I usually work on either cold-press watercolor paper or Strathmore 500 Series Illustration Board (Vellum). But the new-ish Aquaboard by Ampersand has captured my fancy.  I haven't quite "got it" yet, but something about it fascinates me (don't ask me what) and I keep coming back to try it out.  It's absolute murder on your watercolor brushes, though.  My Windsor Newton Series 7 has probably had it even without the abuse of the Aquaboard and gouache (it's . . . 6 years old? Good grief . . . And they're so expensive).  But of all the brushes I've used they are the best.  Dick Blick has a Kolinski Sable that's a decent substitute.

Anyway, I fought with the watercolor for another day, had a couple of emotional breakdowns with both art and life, then of course started to panic with my deadline advancing towards me in a most menacing fashion.  And I couldn't make the watercolor work to save my life.  The next night, I quickly changed gears and broke out my powdered graphite, carbon sticks and pencils and trusty kneaded eraser.  I love graphite.  And while I continued to fight with these, I didn't have the same level of frustration that I did with the watercolor.  These are on Stonehenge.  I also have some BFK Rives waiting for me to get back and experiment with.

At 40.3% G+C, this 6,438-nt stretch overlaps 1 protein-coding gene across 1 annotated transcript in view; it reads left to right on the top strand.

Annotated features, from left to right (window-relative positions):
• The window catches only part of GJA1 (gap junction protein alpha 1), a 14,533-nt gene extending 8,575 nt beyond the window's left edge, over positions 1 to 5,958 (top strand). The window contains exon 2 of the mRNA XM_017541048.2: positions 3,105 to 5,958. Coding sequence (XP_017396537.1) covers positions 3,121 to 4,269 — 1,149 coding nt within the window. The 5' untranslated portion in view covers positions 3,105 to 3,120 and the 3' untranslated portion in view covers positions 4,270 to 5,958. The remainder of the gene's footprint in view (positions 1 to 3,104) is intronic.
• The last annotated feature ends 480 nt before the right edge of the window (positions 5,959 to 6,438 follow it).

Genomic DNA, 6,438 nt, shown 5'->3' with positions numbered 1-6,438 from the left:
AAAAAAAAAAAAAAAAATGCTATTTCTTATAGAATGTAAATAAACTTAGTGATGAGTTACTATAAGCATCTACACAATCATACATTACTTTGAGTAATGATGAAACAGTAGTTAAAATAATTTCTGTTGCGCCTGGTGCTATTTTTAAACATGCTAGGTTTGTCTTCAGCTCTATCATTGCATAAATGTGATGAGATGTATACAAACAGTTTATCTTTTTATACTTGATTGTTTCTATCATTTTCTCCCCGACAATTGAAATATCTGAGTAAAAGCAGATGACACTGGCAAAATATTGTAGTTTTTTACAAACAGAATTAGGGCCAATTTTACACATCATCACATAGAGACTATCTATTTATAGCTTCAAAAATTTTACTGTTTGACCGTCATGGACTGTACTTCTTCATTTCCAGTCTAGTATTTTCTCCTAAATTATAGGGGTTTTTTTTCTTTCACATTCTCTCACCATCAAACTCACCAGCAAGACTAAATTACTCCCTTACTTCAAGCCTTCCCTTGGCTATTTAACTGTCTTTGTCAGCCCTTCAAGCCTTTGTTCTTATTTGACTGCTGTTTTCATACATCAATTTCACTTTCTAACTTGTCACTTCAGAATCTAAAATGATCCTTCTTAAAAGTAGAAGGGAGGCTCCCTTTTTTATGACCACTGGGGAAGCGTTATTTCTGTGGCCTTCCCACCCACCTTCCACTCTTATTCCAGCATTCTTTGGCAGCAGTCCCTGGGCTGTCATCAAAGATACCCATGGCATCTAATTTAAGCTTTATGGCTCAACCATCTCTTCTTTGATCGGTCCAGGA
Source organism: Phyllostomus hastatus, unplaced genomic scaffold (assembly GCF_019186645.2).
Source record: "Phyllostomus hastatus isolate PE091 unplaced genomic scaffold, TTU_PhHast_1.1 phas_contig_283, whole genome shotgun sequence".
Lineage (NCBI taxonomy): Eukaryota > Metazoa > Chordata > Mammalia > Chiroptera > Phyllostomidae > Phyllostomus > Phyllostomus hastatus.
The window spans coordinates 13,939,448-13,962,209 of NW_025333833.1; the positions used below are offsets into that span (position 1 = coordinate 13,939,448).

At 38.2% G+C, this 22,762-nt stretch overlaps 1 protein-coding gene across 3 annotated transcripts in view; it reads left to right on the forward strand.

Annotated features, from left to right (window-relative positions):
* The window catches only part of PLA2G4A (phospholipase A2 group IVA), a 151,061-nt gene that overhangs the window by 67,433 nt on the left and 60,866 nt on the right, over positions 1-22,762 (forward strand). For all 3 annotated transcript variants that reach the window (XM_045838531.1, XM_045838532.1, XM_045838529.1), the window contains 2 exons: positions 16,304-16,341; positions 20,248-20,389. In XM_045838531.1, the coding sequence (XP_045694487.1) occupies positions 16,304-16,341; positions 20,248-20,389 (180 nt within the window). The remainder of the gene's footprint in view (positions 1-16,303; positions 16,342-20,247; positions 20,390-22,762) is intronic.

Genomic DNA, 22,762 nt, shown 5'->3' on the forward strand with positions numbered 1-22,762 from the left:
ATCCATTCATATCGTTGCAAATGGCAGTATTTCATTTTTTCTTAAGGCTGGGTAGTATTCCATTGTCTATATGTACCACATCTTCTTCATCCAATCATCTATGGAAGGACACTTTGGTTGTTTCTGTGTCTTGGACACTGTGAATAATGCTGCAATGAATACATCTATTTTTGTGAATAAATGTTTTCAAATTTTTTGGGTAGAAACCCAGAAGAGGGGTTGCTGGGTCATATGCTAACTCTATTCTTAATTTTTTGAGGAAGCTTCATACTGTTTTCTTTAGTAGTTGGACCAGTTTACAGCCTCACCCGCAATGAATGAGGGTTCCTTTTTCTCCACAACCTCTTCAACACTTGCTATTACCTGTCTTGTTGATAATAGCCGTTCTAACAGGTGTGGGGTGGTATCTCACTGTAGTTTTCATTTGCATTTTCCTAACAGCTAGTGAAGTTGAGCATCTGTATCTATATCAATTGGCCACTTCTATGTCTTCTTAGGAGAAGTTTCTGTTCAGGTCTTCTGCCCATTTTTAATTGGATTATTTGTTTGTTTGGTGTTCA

I chose to stick with the just the spot illustrations.  I have full page illustrations waiting to be developed, but with my time constraints they just weren't feasible.  I'm finding that it takes me about 6 to 8 hours to finish one of these (starting from the point when I put the drawing on the board to adding the digital color), which is what I usually spend on a painting.  Now, Hen Wen took less time than that, obviously, and Taran and Melyngar are taking longer, so, I think the 6-8 is average.  And that's not including the time I spend finalizing the sketches.  I was hoping that these would be less time intensive since they were spots, but, c'est la vie.